Presidents Day Storms, Then and Now!


Presidents Day Weekend at it Again! 

One look at the calendar unveils a piece of the notorious; namely, the Presidents weekend has a history of great snowstorms here in Appalachia and the Northeast USA. And this weekend may just add to that lore. More on storms of yester-year later. But for now let’s talk about what we can expect this weekend.

A moisture laden southern storm will send a shield of snow our way on Sunday. Though the precipitation may start out as rain, the mother load of this storm will fall as wet, sticking snow. Enough snow may fall across the Coalfields to produce power outs. If you live south of I-64 especially, you should have enough batteries and/or a back up power source in the event the lights go out. I also recommend you shop for a few more provisions Friday or Saturday. No sense waiting for the storm to hit. 

The farther north you live, the less chance of an impacting snow…emphasis on LESS CHANCE not NO CHANCE, the farther south, the better chance of this event nailing you. Details will be ironed out in the next 24-48 hours. After all, we are still almost 2 days away from the first flake flying.

I will leave the early call to Brandon on the air this morning and Chris on his blog, but let’s just say this has the early feel of the “storm of the winter”. 

As for historical events, the most recent Presidents weekend storm occurred 9 years ago in 2003 when a great snow, ice and rain storm paralyzed our region. Talk to folks in southern Ohio and Northern Kentucky and you will hear tales of bearing the winter cold for two weeks without power after a crippling ice storm.

 

Towns like Portsmouth and Pomeroy, Olive Hill and Vanceburg were turned into ghost towns when the power went out under the weight of one solid inch of ice. I still remember Doug Korstange bringing back pictures of an ice caked Bandstand at City Park in Gallipolis. The ice laden trees crackled in the wind making for a surreal setting. 

In Central West Virginia, sleet accumulated several inches from Chapmanville to Charleston and from Winfield to Spencer and Ripley. Kids found out quickly how neat and fast it was to sled on ice!

Just to the north, a great snowstorm buried towns like Waverly and Athens Ohio and Parkersburg and Clarksburg WV under 20” of snow! It was the deepest snow since the Blizzard of 1996 and is still the deepest of the 21 century by far in our region.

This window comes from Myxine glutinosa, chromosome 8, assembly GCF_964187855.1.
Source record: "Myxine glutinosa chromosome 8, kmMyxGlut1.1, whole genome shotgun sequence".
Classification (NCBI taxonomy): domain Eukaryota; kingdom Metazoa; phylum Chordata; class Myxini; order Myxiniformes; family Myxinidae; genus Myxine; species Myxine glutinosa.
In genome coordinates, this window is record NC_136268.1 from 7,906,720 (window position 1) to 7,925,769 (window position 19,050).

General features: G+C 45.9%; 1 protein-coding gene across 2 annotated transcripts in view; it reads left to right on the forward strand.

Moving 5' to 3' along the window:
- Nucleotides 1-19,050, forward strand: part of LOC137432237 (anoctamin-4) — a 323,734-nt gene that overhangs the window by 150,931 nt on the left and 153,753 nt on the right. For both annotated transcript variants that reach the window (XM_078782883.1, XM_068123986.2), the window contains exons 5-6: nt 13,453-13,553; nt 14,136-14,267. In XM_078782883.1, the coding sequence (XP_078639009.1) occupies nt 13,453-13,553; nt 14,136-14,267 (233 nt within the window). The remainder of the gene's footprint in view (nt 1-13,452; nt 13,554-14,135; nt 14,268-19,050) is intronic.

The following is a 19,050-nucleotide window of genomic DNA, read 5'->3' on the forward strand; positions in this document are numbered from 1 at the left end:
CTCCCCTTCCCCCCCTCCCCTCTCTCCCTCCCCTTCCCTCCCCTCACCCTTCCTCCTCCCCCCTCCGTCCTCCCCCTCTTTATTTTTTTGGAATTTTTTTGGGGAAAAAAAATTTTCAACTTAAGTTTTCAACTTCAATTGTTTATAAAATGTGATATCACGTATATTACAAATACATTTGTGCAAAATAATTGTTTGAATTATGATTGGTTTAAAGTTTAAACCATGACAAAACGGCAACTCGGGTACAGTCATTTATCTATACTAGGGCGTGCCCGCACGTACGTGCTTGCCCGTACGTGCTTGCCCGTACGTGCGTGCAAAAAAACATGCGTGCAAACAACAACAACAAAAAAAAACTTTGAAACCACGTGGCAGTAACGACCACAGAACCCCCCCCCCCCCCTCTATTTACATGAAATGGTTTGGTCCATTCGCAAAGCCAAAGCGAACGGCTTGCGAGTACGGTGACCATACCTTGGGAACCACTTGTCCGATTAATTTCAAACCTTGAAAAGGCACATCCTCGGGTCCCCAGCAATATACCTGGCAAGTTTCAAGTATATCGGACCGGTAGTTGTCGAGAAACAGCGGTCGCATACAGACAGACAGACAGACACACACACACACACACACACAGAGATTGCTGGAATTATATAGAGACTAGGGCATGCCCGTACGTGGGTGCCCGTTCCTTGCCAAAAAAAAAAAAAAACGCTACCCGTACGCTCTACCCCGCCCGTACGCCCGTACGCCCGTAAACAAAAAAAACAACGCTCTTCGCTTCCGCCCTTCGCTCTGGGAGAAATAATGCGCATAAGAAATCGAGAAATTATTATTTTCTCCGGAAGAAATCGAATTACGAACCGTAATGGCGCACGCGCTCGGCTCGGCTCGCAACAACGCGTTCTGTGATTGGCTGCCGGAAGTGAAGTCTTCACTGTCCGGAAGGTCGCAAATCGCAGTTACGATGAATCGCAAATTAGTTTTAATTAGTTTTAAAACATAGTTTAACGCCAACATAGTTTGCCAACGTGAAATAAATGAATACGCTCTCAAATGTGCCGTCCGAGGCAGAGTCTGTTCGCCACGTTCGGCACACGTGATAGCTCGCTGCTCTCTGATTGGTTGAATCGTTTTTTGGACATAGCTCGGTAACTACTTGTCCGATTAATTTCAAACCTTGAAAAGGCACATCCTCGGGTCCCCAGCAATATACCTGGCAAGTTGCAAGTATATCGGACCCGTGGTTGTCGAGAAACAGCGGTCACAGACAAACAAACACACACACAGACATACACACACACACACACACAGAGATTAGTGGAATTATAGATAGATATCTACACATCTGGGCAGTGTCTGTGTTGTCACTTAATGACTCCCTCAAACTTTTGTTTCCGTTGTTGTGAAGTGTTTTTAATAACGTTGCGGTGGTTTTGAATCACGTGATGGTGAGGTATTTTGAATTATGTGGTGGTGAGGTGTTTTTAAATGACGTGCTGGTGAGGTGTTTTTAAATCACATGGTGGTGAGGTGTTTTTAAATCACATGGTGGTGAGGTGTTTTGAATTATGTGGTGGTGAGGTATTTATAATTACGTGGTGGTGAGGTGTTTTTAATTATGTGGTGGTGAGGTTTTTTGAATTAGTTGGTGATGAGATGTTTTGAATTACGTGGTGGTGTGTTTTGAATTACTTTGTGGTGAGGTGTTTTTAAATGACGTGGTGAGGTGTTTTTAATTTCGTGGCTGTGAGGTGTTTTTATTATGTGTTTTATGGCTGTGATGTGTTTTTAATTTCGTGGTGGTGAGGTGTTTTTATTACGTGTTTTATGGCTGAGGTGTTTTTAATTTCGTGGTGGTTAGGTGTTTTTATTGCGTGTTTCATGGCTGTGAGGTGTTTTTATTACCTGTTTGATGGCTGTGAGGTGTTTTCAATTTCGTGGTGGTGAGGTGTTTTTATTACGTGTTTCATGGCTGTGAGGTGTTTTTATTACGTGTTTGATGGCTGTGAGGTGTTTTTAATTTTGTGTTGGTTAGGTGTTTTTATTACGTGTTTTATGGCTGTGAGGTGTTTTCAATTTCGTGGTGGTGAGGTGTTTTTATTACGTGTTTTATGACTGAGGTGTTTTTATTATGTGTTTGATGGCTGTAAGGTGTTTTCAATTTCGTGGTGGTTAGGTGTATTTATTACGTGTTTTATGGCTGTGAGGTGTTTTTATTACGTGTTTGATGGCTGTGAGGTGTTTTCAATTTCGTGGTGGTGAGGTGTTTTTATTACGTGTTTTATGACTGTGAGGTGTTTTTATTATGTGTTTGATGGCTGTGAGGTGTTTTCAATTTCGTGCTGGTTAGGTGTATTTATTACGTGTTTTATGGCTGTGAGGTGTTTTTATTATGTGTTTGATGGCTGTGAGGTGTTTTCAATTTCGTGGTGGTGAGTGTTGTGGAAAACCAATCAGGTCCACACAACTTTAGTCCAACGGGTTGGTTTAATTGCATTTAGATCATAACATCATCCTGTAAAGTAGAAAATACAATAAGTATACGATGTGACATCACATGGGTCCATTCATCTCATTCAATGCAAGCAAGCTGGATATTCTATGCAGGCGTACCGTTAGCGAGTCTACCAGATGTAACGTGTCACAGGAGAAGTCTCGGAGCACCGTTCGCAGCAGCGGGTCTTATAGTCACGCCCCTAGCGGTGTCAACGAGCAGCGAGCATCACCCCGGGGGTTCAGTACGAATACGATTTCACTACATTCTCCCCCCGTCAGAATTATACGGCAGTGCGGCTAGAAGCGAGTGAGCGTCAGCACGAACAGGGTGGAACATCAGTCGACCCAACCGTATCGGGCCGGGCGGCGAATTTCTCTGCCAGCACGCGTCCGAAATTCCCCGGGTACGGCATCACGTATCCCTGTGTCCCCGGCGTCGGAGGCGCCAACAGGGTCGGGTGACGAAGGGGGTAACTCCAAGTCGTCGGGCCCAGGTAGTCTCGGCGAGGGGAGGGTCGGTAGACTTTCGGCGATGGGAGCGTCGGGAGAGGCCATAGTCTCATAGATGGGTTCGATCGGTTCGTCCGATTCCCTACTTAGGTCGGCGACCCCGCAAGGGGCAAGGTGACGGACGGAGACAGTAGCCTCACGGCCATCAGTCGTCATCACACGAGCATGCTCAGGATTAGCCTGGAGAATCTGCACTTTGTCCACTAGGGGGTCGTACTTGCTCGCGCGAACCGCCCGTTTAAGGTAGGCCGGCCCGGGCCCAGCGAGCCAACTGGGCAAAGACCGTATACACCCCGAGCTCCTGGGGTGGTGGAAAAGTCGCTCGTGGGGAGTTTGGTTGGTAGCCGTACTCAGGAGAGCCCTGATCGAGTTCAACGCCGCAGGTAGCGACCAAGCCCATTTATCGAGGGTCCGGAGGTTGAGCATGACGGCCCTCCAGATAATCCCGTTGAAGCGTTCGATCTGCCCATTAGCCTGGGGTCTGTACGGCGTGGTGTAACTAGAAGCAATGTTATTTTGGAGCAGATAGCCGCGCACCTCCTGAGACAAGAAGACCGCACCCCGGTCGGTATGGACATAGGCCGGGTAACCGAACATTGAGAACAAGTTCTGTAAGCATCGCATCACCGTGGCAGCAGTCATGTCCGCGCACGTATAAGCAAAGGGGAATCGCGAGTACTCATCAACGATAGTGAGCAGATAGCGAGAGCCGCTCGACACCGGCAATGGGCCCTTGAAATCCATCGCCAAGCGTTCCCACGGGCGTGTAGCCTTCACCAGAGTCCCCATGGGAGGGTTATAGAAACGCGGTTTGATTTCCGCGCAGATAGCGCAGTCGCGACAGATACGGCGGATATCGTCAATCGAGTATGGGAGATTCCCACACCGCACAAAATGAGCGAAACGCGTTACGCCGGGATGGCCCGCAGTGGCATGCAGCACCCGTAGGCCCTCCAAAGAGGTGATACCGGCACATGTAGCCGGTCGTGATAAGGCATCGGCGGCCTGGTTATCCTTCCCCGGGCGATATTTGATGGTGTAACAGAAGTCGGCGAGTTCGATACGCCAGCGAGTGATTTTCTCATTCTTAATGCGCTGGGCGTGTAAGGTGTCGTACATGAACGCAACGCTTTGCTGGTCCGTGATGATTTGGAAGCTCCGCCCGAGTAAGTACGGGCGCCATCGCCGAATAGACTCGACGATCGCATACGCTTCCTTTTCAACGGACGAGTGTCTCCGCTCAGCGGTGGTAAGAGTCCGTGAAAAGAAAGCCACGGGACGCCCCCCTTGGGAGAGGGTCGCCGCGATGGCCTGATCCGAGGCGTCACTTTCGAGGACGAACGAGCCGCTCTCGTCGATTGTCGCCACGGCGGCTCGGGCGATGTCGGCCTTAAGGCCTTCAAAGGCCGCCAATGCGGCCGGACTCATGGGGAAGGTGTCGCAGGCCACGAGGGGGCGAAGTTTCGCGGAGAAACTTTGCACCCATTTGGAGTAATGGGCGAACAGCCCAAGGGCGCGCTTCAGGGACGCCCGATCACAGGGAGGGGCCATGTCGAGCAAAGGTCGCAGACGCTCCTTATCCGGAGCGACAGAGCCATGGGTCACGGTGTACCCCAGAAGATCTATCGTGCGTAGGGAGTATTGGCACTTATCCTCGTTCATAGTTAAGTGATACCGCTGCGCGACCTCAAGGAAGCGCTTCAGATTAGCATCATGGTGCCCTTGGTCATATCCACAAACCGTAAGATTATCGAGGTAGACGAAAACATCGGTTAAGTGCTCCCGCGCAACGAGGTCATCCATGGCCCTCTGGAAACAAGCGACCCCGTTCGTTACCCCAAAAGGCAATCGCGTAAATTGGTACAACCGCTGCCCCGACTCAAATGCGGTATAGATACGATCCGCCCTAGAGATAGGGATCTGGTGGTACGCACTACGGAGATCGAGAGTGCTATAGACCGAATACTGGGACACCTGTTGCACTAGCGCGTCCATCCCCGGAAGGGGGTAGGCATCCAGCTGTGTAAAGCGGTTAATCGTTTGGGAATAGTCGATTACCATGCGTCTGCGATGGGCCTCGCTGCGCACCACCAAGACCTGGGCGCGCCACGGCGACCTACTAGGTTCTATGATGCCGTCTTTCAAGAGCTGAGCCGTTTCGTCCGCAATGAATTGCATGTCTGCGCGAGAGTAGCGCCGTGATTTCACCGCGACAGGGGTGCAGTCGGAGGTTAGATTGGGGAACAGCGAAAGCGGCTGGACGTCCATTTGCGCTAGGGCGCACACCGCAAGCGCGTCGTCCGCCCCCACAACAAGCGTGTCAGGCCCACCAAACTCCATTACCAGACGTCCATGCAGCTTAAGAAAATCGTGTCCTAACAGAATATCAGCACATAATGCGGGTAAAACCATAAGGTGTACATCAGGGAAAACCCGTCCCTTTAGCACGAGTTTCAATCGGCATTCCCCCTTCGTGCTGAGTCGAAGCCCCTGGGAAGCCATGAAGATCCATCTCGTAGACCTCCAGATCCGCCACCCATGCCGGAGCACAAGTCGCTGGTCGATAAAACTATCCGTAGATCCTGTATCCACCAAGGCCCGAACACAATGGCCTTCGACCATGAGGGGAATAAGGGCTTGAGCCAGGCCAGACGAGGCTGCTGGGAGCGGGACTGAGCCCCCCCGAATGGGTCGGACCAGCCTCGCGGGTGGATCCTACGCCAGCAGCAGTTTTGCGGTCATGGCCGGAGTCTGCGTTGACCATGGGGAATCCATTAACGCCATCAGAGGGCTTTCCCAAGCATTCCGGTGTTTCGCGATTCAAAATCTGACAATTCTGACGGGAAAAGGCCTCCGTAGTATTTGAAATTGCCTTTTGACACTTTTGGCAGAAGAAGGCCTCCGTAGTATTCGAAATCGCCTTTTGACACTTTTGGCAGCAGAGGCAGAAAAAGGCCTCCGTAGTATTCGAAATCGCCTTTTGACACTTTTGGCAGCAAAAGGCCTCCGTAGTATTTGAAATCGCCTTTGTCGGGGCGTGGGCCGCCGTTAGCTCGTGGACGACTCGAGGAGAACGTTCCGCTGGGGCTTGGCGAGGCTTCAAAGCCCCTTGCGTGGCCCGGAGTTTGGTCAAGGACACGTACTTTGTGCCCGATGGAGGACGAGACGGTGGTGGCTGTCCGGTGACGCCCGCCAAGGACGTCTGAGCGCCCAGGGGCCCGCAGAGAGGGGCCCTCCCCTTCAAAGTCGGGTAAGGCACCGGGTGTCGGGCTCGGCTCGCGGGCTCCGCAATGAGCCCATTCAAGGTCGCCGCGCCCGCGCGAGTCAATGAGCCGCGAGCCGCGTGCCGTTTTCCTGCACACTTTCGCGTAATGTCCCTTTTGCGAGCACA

Meanwhile, the Southern Coalfields stayed stubbornly above freezing that weekend as a heavy, cold and driving rain fell hour after waterlogged hour. Flooding along the Coal and Tug Rivers sent a surge of muddy water down toward the mighty Ohio River. Many  small streams flooded in Martin, Floyd and Pike Kentucky and Mingo, Logan and Boone WV.

On the Kanawha River, a rise to flood stage (the first in my tenure here at WSAZ) saw the water crest at 30 feet at the South Side Bridge as water gobbled up Magic Island and the Haddad staging and seating area. The South Charleston Rec Center became one with the Davis Creek. 

Oddly Huntington and Ashland were cities cut in two. Downtowns stayed mainly wet while the hills iced up. The high ground near the Museum of Art endured ice storm conditions just a mile drive from Pullman Square while Radio Park Hill in Catlettsburg had the same icy fate.

The other Presidents Day snowstorm of note helped inspired me to be a meteorologist. Back in 1979, a snowstorm buried much of the Northeast including Philadelphia, my hometown, under a 1 to 2 foot snowstorm. The snow fell horizontally that Monday morning with accumulations during the heart of the snow of 3 to 5 inches per hour!

 Last time I recall snow like that locally you ask? December 2009 during the famous WV turnpike snow and again in February of 1998. Folks in Beckley, Oak Hill and Richwood don’t want to see another like that, trust me!

 

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